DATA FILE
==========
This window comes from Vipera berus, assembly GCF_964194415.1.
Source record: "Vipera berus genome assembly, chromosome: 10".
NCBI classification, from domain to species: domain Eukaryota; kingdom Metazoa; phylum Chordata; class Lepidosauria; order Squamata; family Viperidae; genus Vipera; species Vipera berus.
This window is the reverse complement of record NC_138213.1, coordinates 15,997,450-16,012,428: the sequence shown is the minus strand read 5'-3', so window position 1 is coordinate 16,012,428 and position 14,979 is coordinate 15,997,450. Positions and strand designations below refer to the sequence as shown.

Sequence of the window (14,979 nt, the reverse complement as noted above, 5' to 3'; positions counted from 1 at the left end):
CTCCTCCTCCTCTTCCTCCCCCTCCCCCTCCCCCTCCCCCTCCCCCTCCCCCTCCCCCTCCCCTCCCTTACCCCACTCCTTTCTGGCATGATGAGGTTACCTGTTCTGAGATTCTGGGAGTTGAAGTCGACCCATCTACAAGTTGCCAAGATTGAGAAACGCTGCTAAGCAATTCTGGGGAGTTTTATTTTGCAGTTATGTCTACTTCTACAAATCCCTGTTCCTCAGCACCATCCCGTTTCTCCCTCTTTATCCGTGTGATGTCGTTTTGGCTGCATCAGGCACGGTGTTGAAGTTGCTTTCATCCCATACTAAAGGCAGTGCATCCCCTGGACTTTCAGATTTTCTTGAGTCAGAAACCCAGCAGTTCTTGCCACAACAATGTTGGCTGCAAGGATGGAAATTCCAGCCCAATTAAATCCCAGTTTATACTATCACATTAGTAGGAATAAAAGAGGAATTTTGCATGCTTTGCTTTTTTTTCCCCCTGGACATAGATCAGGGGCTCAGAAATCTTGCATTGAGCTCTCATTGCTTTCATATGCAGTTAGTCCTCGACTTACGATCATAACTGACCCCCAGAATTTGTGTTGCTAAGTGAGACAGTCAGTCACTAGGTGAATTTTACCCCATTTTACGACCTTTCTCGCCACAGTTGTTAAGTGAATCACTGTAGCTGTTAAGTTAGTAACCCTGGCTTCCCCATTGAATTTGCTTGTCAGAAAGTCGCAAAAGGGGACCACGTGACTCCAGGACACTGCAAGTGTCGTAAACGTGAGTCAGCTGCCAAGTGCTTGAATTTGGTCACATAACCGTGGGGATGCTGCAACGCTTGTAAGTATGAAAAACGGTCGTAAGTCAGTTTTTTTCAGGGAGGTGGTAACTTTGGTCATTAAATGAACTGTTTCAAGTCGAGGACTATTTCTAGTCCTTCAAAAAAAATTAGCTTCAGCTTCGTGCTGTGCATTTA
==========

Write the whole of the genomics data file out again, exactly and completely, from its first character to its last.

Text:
This window comes from Vipera berus, assembly GCF_964194415.1.
Source record: "Vipera berus genome assembly, chromosome: 10".
NCBI classification, from domain to species: domain Eukaryota; kingdom Metazoa; phylum Chordata; class Lepidosauria; order Squamata; family Viperidae; genus Vipera; species Vipera berus.
This window is the reverse complement of record NC_138213.1, coordinates 15,997,450-16,012,428: the sequence shown is the minus strand read 5'-3', so window position 1 is coordinate 16,012,428 and position 14,979 is coordinate 15,997,450. Positions and strand designations below refer to the sequence as shown.

Sequence of the window (14,979 nt, the reverse complement as noted above, 5' to 3'; positions counted from 1 at the left end):
CTCCTCCTCCTCTTCCTCCCCCTCCCCCTCCCCCTCCCCCTCCCCCTCCCCCTCCCCCTCCCCTCCCTTACCCCACTCCTTTCTGGCATGATGAGGTTACCTGTTCTGAGATTCTGGGAGTTGAAGTCGACCCATCTACAAGTTGCCAAGATTGAGAAACGCTGCTAAGCAATTCTGGGGAGTTTTATTTTGCAGTTATGTCTACTTCTACAAATCCCTGTTCCTCAGCACCATCCCGTTTCTCCCTCTTTATCCGTGTGATGTCGTTTTGGCTGCATCAGGCACGGTGTTGAAGTTGCTTTCATCCCATACTAAAGGCAGTGCATCCCCTGGACTTTCAGATTTTCTTGAGTCAGAAACCCAGCAGTTCTTGCCACAACAATGTTGGCTGCAAGGATGGAAATTCCAGCCCAATTAAATCCCAGTTTATACTATCACATTAGTAGGAATAAAAGAGGAATTTTGCATGCTTTGCTTTTTTTTCCCCCTGGACATAGATCAGGGGCTCAGAAATCTTGCATTGAGCTCTCATTGCTTTCATATGCAGTTAGTCCTCGACTTACGATCATAACTGACCCCCAGAATTTGTGTTGCTAAGTGAGACAGTCAGTCACTAGGTGAATTTTACCCCATTTTACGACCTTTCTCGCCACAGTTGTTAAGTGAATCACTGTAGCTGTTAAGTTAGTAACCCTGGCTTCCCCATTGAATTTGCTTGTCAGAAAGTCGCAAAAGGGGACCACGTGACTCCAGGACACTGCAAGTGTCGTAAACGTGAGTCAGCTGCCAAGTGCTTGAATTTGGTCACATAACCGTGGGGATGCTGCAACGCTTGTAAGTATGAAAAACGGTCGTAAGTCAGTTTTTTTCAGGGAGGTGGTAACTTTGGTCATTAAATGAACTGTTTCAAGTCGAGGACTATTTCTAGTCCTTCAAAAAAAATTAGCTTCAGCTTCGTGCTGTGCATTTA